Over 19,000 water heaters are replaced every day! On average, a water heater lasts from 7 to 10 years; a large city such as Boston may see several thousand water heaters replaced each year. Water heaters are not only a common plumbing malfunction – they can be dangerous when they do malfunction. The Consumer Product Safety Commission recently said that someone gets injured or killed from a water heater explosion almost every day.
Common causes of water heater problems
Common causes for problems include:
- Sediment build-up. Sediment comes from dirt, mineral depositts, and rust. It can burn out the heating elements and cause overheating, resulting in wasted energy. Although Boston water is generally soft, hard water can lead to rust and hard water scale. Your plumber can help you make sure you are choosing a water heater that is most likely to resist premature rusting.
- Improper water heater installation. The only way to know if your hot water heater is properly installed is to have a qualified plumber inspect the system for code violations (or install it in the first place!)
- External leaks. If a leak develops on the outside of the water heater, the water heater will often rust from the outside in. This destroys even a newly installed water heater prematurely. It also can corrode electrical connections and cause a dangerous electrical shock.
Is your water heater worn out?
Even the best-maintained water heater will eventually need to be replaced. Here are some signs that your water heater is worn out:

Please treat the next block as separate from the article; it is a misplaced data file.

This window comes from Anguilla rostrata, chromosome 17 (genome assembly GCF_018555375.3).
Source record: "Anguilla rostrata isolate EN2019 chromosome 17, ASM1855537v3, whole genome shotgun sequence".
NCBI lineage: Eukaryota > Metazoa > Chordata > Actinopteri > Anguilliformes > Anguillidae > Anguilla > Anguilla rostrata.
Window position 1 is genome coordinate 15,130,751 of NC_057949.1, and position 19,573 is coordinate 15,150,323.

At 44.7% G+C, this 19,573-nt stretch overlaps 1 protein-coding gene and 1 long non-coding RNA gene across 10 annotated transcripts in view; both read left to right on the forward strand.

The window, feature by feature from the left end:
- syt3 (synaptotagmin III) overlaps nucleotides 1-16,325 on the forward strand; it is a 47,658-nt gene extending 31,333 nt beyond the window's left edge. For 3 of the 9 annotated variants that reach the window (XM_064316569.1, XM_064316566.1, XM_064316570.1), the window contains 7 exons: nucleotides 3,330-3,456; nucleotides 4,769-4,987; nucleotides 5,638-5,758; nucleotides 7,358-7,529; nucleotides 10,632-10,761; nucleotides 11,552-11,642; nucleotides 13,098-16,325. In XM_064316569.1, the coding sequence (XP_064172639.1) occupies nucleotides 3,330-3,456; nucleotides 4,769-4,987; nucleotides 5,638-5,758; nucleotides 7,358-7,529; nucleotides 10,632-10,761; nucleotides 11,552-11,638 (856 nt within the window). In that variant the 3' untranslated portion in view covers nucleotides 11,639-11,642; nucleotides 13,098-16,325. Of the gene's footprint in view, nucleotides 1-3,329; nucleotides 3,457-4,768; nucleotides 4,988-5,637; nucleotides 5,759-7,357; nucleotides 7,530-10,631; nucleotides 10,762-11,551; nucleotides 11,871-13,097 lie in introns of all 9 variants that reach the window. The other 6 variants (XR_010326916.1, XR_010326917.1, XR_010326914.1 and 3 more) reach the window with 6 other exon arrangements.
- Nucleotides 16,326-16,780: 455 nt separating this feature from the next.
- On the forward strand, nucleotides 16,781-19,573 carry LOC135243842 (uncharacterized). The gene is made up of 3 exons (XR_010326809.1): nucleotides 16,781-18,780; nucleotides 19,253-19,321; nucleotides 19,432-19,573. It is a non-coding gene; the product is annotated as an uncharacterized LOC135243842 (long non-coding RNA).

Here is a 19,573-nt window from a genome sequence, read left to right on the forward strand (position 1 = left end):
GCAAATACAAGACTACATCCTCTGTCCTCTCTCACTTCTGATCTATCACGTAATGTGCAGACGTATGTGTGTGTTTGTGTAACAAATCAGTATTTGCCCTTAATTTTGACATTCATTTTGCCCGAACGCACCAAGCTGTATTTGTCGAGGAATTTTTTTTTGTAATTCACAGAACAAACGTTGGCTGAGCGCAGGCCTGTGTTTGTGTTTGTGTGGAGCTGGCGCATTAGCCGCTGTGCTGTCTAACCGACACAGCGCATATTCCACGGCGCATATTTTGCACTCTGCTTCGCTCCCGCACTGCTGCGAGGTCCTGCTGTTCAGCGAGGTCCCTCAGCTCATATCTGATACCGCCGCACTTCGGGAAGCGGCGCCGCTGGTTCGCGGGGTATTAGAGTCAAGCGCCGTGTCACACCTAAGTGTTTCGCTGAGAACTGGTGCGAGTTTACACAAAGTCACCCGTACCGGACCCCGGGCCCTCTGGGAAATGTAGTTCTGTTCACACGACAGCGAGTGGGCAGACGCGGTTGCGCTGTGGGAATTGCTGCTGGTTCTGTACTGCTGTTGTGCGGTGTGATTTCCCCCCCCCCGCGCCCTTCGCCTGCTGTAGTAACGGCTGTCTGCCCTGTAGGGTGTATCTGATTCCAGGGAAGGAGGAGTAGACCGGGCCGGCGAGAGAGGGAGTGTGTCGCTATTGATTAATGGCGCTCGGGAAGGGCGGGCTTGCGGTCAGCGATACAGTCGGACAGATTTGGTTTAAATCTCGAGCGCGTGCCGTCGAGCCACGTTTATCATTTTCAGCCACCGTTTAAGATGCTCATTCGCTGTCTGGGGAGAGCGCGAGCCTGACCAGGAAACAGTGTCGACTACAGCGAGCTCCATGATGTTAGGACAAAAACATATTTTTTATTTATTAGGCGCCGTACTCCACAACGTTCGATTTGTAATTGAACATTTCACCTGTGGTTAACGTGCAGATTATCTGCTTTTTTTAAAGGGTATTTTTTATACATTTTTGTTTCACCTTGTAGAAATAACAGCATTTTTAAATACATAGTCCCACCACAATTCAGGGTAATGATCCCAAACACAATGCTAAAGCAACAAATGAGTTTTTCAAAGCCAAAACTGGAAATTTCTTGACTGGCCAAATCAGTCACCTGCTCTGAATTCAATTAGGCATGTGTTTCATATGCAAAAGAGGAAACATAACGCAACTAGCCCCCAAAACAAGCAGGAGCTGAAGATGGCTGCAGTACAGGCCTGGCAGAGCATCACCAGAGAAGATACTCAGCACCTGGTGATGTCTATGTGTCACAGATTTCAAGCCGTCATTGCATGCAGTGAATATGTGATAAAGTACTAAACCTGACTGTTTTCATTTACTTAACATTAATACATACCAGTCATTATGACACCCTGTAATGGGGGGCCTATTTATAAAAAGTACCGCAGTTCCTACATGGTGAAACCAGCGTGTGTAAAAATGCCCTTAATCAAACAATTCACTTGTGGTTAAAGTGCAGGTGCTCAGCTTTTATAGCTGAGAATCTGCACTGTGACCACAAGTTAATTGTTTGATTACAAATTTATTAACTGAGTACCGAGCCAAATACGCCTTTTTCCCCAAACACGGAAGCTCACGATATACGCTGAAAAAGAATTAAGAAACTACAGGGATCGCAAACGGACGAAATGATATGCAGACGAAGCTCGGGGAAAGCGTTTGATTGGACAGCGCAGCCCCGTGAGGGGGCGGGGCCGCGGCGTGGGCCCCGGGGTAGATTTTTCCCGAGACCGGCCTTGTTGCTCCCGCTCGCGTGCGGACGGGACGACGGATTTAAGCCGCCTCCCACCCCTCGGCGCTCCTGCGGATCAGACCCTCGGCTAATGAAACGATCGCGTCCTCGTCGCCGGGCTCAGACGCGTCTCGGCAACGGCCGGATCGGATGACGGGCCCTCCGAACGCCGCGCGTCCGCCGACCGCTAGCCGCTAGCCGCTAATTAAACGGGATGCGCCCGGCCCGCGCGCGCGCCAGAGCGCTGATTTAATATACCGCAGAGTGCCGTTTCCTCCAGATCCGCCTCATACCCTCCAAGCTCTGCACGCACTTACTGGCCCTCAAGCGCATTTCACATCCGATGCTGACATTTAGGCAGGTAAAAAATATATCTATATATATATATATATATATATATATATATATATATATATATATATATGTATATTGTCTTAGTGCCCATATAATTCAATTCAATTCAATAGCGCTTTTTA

- Frequent repairs. You may need to hire a plumber occasionally to replace a water heater component, and your water heater should be inspected and serviced at least once a year. But if you’re scheduling repairs many ties a year, a new water heater is a good investment.
- High energy bills. If your energy and water usage hasn’t changed but your energy bills continue to increase, ask your plumber If your water heater is the source of the problem.
- Your water isn’t hot enough. This can happen when sediment has accumulated in the water heater’s storage tank. Over time, warm water causes minerals to separate from the water in the tank and settle at the bottom of the tank. The sediment can form a barrier between the burner and the water. The heating element struggles to heat the water as the sediment builds up, and your water heater could stop working entirely.
- Rusty water. If red-tinged water is flowing out of your faucets, rust in the water heater is likely the culprit. Both old and new water heaters can develop rust, and you may need to replace the water heater to solve the problem.